7.9

The Blacklist Review: “Dr. Linus Creel”

(Episode 2.04)

TV Reviews The Blacklist
Share Tweet Submit Pin
<i>The Blacklist</i> Review: &#8220;Dr. Linus Creel&#8221;

When utilizing Raymond “Red” Reddington, The Blacklist has to walk a very fine line. Red is sort of like a particular spice: throw in a pinch here and there and it’s fine, but overuse it, and everything just becomes a mess. Once Reddington sloppily sets up the premise for each week’s episode, he should only jump in occasionally. He should be mysterious, slightly dangerous, but still sort of likable. He should sometimes be funny, but NOT through an overly elaborate story that doesn’t exist for any reason other than to amuse himself and (I assume) the writers. After last week’s high point, “Dr. Linus Creel” continues this upturn by utilizing Reddington in exactly the way he should be used, and continuing with the entertaining weekly stories that add to the larger picture.

To do that this week, we are introduced to Dr. Linus Creel, played by David Constabile of Breaking Bad and Flight of the Conchords. He uses otherwise peaceful people who have an extreme warrior gene to test out his mind control experiments. The tests were originally created by the government in a project known as Sub Project 7, yet Creel has used it to test his own theories.

Really though, the whole story exists to get Elizabeth undercover to discuss her feelings towards her ex-husband, Tom, with Creel. Unlike Reddington—who probably has too much backstory—if that’s possible, Elizabeth’s character often plays like a blank slate. So, giving her a revenge/paranoia angle this season is a turn in the right direction.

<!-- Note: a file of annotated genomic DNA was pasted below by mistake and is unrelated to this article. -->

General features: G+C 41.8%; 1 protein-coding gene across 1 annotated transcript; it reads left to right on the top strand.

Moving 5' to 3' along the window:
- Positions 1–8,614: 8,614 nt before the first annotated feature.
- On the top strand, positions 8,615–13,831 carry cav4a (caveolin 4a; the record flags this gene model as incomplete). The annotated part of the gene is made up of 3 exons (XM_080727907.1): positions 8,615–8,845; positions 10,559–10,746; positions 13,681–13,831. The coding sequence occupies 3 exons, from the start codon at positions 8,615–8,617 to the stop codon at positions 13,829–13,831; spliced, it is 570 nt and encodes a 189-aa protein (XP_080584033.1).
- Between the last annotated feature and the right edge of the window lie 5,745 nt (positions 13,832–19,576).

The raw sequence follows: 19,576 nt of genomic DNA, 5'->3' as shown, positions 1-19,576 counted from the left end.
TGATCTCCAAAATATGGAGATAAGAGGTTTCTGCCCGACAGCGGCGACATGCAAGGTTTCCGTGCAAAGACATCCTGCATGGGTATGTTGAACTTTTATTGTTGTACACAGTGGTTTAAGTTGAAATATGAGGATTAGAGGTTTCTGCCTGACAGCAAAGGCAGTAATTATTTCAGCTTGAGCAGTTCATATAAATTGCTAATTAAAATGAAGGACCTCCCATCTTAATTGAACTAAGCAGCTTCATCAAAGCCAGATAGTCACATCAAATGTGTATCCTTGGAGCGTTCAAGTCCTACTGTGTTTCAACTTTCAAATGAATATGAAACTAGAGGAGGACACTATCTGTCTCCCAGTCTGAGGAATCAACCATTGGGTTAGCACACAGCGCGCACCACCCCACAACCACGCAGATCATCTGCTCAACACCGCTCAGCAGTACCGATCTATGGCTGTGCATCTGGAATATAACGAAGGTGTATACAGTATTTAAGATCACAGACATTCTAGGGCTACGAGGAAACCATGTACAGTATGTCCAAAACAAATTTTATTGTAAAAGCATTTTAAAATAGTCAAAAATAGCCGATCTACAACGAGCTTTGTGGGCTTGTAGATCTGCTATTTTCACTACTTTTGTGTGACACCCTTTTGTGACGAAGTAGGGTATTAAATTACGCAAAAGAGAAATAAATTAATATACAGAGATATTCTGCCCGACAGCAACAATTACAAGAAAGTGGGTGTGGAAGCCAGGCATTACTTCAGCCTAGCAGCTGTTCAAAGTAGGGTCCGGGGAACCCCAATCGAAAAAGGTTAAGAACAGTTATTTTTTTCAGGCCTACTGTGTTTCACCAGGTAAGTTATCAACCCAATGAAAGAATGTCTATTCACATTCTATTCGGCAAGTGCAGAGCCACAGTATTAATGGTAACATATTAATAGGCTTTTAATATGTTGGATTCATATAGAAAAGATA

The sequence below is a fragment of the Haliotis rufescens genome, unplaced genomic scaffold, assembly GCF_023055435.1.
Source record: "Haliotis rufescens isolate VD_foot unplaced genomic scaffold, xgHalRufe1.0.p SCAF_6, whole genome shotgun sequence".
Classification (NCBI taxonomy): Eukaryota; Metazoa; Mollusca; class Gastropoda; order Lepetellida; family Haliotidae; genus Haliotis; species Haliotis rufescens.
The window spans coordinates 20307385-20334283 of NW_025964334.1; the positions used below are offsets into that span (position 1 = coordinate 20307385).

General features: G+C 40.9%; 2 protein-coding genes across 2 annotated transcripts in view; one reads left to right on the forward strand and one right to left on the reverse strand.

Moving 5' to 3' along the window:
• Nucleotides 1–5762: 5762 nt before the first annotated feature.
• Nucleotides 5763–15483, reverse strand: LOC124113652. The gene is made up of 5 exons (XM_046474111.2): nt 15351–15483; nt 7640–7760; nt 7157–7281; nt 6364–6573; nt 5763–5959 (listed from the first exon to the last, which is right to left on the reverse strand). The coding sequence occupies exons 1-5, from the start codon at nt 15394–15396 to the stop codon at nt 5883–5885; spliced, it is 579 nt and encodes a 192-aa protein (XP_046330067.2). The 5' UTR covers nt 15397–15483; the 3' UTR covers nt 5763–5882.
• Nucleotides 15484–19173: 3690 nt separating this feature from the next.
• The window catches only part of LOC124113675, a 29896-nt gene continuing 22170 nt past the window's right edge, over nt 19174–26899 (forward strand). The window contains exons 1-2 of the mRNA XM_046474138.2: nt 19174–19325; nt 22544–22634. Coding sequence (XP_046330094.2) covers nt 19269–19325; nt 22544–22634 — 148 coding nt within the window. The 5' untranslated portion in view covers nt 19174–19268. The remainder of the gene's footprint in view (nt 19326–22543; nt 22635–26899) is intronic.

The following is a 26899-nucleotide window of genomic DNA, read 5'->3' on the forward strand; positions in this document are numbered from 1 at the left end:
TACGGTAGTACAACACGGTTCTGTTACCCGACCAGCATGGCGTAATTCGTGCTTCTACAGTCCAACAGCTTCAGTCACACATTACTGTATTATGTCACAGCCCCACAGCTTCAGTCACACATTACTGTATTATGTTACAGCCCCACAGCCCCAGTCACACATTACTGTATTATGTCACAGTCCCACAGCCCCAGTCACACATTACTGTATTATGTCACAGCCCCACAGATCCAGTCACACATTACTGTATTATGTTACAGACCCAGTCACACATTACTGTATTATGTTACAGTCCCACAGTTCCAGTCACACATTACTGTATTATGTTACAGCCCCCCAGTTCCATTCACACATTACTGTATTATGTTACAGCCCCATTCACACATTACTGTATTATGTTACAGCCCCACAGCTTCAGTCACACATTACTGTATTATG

It’s also great that The Blacklist is trying to build up Reddington as something other than a plot device—as a character with more depth beyond his vague, obnoxious, braggadocious stories. His story in “Dr. Linus Creel,” isn’t that ambitious (he wants his ex-wife to go into hiding from her former captor Berlin), but it does give us some more layers to Red. For example, his ex and her new husband want to stay where they are, the husband, especially, since he’s cheating on his wife. So Reddington uses the husband’s infidelities to convince them to leave. The best Reddington isn’t the smarmy smart aleck, but the threatening, pissed off Reddington, which we thankfully get here.

With the introduction of Naomi (Reddington’s ex-wife, played by Mary-Louise Parker at the beginning of the season), we have a person who knows all about Reddington’s past with Liz, and a person who actually wants to tell Liz about this past. When Liz and Naomi finally meet, the information Naomi gets is just as vague as the information Red would give: Red wants something from Liz, and he’s not who Liz thinks he is. We’ve gone through more than a season of questioning how Liz and Reddington are linked, so hopefully this will push us in the direction of some answers, for all of our sakes.

Already this second season has been a huge step above the first season. The characters have had some nice depth added to them, the weekly stories are much more fun (even if they are quite ridiculous), and the overall story feels like it’s evolving—maybe at a glacial pace, but moving nonetheless. The Blacklist is at a high point; the biggest mistake it could make right now is to devolve back to the type of show it was before.

Ross Bonaime is a D.C.-based freelance writer and regular contributor to Paste. You can follow him on Twitter.

Recently in TV
More from The Blacklist